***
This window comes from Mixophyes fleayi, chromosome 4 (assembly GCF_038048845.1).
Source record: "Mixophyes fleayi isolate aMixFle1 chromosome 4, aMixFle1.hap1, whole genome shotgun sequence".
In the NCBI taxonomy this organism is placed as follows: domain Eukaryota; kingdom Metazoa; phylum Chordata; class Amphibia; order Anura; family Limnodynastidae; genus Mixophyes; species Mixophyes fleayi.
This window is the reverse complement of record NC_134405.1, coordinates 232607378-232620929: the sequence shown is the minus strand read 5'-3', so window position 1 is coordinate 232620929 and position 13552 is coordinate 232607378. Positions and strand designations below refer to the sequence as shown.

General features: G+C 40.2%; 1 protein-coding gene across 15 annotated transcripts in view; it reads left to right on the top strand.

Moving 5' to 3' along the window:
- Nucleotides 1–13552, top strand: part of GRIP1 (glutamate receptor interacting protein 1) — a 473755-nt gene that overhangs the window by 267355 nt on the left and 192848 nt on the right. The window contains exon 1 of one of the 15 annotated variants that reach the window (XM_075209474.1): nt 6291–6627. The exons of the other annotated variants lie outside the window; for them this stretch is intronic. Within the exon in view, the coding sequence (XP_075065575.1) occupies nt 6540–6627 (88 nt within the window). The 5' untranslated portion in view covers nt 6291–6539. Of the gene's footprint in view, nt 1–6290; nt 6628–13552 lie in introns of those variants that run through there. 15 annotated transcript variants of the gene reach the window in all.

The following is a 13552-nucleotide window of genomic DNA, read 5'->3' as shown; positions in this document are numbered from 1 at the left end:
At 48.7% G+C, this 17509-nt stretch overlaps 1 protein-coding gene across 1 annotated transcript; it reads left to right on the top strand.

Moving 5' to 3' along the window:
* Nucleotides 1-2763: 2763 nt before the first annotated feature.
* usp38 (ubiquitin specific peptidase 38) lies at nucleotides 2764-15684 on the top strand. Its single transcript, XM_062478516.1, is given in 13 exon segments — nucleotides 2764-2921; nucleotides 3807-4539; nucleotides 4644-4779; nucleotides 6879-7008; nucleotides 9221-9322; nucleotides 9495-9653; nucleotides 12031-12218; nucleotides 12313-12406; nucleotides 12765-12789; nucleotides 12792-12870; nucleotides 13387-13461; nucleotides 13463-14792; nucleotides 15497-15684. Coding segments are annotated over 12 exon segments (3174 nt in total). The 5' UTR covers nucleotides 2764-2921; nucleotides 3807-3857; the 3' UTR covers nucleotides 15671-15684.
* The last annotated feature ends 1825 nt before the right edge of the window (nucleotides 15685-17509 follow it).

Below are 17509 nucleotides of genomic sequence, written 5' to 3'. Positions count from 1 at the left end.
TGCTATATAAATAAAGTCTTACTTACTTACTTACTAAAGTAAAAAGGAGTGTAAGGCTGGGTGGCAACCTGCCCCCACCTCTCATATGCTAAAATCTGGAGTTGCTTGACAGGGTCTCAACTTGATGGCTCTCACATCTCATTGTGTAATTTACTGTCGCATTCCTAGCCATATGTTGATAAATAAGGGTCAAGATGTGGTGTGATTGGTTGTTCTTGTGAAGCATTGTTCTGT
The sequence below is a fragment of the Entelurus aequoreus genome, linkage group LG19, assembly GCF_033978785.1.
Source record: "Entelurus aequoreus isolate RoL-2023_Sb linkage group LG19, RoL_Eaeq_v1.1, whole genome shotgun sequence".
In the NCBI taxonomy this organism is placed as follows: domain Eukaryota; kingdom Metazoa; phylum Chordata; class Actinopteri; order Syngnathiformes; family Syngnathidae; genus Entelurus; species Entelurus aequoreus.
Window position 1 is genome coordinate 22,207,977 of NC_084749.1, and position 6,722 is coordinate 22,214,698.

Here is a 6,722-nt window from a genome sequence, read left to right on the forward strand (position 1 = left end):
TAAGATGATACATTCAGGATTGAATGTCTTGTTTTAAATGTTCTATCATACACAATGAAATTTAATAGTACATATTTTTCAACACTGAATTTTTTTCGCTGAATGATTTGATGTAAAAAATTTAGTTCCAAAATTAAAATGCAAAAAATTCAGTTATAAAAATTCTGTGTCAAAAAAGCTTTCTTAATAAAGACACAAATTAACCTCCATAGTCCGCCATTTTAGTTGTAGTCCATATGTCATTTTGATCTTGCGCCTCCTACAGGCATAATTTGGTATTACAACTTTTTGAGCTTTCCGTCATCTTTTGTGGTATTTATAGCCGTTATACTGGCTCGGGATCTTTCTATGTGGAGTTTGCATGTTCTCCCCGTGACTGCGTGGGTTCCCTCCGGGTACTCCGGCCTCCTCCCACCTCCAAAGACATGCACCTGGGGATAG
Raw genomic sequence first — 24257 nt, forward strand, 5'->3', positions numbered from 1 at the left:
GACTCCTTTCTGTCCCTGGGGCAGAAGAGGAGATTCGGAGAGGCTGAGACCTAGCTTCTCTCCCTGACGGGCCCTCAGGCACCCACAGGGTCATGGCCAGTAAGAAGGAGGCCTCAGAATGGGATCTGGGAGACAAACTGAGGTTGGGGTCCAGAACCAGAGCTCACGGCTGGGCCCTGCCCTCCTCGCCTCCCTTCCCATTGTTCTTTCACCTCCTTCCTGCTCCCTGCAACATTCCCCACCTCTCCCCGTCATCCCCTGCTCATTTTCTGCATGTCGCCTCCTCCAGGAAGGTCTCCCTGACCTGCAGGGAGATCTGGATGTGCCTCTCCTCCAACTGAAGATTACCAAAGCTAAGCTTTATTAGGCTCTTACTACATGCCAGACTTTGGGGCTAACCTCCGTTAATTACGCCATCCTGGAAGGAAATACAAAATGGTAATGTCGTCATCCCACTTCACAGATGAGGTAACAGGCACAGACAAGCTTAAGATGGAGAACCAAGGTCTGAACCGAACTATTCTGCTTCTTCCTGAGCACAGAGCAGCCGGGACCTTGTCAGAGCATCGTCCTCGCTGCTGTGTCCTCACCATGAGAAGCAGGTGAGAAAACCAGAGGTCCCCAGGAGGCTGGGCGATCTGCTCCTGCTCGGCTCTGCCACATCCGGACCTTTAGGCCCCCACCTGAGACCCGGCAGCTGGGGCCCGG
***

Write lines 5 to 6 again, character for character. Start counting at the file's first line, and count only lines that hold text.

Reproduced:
General features: G+C 40.2%; 1 protein-coding gene across 15 annotated transcripts in view; it reads left to right on the top strand.

Moving 5' to 3' along the window: